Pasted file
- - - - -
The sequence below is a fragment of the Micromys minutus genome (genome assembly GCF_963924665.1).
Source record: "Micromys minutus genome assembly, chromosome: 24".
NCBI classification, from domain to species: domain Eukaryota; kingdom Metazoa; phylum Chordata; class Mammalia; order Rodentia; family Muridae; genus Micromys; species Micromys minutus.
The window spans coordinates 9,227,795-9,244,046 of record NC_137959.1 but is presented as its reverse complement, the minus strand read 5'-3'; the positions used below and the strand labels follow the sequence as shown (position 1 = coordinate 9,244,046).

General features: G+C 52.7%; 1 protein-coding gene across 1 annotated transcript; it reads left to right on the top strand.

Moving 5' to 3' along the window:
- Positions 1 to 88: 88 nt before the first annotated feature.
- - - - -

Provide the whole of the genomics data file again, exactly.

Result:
The sequence below is a fragment of the Micromys minutus genome (genome assembly GCF_963924665.1).
Source record: "Micromys minutus genome assembly, chromosome: 24".
NCBI classification, from domain to species: domain Eukaryota; kingdom Metazoa; phylum Chordata; class Mammalia; order Rodentia; family Muridae; genus Micromys; species Micromys minutus.
The window spans coordinates 9,227,795-9,244,046 of record NC_137959.1 but is presented as its reverse complement, the minus strand read 5'-3'; the positions used below and the strand labels follow the sequence as shown (position 1 = coordinate 9,244,046).

General features: G+C 52.7%; 1 protein-coding gene across 1 annotated transcript; it reads left to right on the top strand.

Moving 5' to 3' along the window:
- Positions 1 to 88: 88 nt before the first annotated feature.